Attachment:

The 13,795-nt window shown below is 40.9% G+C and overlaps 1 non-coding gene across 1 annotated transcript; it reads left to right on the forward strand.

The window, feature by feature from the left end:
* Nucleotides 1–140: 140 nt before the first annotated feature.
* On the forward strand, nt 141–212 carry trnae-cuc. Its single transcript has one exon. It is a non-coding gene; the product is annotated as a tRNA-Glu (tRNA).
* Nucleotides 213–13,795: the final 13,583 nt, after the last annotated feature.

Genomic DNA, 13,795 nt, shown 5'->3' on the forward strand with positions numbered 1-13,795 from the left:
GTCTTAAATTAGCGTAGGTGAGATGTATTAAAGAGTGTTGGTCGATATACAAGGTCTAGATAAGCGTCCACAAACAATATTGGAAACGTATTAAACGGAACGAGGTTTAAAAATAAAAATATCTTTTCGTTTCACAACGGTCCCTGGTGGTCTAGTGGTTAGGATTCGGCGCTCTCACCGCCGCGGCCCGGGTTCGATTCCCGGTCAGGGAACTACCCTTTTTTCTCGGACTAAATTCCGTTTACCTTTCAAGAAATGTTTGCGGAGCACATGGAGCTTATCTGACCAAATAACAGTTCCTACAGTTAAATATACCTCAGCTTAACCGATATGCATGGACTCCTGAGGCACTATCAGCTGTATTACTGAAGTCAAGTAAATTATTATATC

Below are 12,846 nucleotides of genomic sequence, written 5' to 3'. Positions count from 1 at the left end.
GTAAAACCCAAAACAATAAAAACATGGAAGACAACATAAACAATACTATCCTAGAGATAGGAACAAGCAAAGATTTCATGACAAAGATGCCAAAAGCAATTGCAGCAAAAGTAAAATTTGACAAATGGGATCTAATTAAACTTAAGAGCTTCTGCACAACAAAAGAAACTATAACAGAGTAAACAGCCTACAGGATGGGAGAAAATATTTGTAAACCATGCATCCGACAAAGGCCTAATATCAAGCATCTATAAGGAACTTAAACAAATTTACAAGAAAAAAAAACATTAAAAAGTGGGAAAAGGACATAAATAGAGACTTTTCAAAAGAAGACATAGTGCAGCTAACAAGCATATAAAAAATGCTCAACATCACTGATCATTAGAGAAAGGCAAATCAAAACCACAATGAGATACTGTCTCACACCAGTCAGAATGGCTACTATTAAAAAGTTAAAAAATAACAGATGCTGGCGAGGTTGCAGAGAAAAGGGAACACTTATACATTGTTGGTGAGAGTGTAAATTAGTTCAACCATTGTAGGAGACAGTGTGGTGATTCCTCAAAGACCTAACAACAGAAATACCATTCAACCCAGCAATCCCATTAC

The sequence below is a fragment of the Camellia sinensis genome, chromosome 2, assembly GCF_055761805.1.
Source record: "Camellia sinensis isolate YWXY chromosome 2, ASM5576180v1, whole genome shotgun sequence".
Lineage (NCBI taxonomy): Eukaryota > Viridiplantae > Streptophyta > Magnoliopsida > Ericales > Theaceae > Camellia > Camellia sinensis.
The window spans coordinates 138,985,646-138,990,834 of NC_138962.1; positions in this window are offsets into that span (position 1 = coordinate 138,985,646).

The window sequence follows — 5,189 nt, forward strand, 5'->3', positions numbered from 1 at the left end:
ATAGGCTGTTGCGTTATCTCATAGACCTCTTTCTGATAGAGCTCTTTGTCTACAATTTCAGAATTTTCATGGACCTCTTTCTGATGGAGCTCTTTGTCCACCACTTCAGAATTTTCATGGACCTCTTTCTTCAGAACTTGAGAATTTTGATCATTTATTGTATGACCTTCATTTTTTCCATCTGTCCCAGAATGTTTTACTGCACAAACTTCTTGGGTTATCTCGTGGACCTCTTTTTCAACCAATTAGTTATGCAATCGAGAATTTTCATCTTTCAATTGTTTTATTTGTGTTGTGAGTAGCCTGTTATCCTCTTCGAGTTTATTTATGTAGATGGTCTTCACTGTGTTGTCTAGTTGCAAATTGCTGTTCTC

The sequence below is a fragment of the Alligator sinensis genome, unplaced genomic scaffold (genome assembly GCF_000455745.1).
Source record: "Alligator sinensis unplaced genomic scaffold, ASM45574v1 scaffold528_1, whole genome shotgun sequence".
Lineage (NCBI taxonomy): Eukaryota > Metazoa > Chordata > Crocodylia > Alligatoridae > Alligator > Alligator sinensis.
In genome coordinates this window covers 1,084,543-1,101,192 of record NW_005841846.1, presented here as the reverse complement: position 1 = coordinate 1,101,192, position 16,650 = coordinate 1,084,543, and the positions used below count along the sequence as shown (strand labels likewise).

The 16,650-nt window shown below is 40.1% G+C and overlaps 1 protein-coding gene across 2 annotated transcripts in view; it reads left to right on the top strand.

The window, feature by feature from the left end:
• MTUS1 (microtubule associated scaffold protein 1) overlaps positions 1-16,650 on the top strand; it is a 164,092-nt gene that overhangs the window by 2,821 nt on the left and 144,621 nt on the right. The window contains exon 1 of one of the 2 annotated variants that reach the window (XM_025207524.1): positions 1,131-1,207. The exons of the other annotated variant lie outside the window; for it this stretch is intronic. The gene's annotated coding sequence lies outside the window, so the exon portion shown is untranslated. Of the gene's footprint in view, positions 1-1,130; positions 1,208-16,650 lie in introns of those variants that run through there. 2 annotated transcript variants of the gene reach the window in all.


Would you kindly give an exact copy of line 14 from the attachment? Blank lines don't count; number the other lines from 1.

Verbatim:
The window sequence follows — 5,189 nt, forward strand, 5'->3', positions numbered from 1 at the left end: